Network-based Classrooms: Promises and Realities by Bertram C. BruceNetwork-based Classrooms: Promises and Realities by Bertram C. Bruce

Network-based Classrooms: Promises and Realities

EditorBertram C. Bruce, Joy Kreeft Peyton, Trent Batson

Hardcover | June 25, 1993

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Students in network-based classrooms converse in writing through the use of communications software on local-area computer networks. Through the electronic medium they are immersed in a writing community--one that supports new forms of collaboration, authentic purposes for writing, writing across the curriculum, and new social relations in the classroom. The potential for collaborative and participatory learning in these classrooms is enormous. The book examines an important type of network-based classroom known as ENFI (Electronic Networks For Interaction). Teachers have set up ENFI or similar classrooms in elementary and secondary schools and at more than a hundred colleges and universities. In these settings, teaching and learning have been dramatically transformed, but the new technology has brought with it difficulties and surprises. The process of creating such a classroom raises important questions about the meaning and the realities of educational change.
Title:Network-based Classrooms: Promises and RealitiesFormat:HardcoverDimensions:316 pages, 9.21 × 6.14 × 0.75 inPublished:June 25, 1993Publisher:Cambridge University Press

The following ISBNs are associated with this title:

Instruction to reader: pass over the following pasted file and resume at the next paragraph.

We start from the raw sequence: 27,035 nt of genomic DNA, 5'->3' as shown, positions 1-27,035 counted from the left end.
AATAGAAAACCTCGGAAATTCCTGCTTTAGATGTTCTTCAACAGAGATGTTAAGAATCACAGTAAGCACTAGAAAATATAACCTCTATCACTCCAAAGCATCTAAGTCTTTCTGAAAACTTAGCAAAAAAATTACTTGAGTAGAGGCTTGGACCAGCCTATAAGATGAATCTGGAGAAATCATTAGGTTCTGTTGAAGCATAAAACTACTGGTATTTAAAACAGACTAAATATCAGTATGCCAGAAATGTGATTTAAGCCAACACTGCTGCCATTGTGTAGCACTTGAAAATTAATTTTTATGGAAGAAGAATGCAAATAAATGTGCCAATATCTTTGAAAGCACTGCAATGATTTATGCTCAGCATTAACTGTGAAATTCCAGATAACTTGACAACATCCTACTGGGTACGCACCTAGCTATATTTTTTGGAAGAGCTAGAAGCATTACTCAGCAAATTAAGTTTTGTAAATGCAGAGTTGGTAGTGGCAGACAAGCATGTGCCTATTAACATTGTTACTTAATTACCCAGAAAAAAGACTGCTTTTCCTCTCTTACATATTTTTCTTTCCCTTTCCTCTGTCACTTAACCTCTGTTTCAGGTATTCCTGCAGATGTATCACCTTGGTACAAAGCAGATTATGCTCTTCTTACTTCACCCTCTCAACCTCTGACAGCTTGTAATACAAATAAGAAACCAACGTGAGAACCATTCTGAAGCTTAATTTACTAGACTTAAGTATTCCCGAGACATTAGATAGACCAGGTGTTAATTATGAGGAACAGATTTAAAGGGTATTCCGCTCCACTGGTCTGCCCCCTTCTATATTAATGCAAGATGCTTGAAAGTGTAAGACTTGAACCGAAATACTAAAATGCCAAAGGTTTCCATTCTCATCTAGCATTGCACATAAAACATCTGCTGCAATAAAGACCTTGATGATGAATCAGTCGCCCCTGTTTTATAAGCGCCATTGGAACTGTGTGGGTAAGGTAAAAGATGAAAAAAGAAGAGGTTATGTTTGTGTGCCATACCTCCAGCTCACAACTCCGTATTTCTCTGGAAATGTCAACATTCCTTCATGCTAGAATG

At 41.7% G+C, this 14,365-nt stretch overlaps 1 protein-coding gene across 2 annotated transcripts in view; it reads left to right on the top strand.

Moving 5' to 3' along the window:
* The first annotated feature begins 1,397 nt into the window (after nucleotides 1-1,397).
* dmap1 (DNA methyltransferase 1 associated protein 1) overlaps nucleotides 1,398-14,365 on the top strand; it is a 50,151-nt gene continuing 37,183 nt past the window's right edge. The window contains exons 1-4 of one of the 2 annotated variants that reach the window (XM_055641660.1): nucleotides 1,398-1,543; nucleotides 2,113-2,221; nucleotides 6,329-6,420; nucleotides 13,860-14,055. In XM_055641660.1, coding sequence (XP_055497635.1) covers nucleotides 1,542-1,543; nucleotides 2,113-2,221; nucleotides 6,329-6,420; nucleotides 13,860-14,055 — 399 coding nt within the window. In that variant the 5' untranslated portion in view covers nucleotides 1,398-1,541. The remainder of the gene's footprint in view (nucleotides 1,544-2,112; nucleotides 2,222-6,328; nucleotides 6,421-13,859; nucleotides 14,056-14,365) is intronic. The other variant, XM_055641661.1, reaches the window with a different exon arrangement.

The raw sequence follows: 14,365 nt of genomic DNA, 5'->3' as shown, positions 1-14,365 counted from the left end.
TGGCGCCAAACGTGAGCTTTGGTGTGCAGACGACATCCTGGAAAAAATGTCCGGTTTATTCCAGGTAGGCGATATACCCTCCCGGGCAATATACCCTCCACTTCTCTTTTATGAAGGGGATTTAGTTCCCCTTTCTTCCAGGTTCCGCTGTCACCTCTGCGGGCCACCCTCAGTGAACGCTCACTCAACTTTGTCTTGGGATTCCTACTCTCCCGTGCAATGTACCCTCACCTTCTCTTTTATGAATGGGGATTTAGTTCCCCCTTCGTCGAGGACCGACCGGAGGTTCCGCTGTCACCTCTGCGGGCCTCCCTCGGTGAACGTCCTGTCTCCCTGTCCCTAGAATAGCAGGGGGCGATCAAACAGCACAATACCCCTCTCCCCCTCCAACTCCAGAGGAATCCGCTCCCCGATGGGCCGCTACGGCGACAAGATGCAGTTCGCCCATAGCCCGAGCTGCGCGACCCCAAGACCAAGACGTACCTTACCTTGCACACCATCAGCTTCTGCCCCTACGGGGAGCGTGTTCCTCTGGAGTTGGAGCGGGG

ISBN - 10:0521416361

ISBN - 13:9780521416368

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Table of Contents

List of contributors; Acknowledgements; Introduction; Part I. Studying the Re-Creation of Innovations: 1. Innovation and social change Bertram C. Bruce; 2. A situated evaluation of ENFI Bertram C. Bruce and Joy Kreeft Peyton; 3. Understanding the multiple threads of network-based classrooms Joy Kreeft Peyton and Bertram C. Bruce; 4. Pulling together the threads: themes and issues in the network-based classroom Joy Kreeft Peyton and Bertram C. Bruce; Part II. Creating the Network-Based Classroom: 5. The origins of ENFI Trent Batson; 6. Student authority and teacher freedom Marshall Kremers; 7. Script writing on a computer network J. Douglas Miller; 8. Seeing students as writers Geoffrey Sirc and Thomas Reynolds; 9. The origins of ENFI, network theory, and computer-based collaborative writing instruction at the University of Texas Fred Kemp; 10. Why write - together- concurrently on a computer network? Christine M. Neuwirth, Michael Palmquist, Cynthia Cochran, Terilyn Gillepsie, Karen Hartman and Thomas Hajduk; 11. One ENFI path Diane Thompson; 12. Institutionalizing ENFI Michael Spitzer; Part III. Assessing Outcomes Across Realizations: 13. 'I'm talking about Allen Bloom': writing on the network David Bartholmae; 14. Designing a writing assessment to support the goals of the project Mary Fowles; References; Further reading; Index.

Editorial Reviews

"...presents an important contribution that will facilitate future explorations of network-based classrooms." Sibylle Gruber, Computers and Composition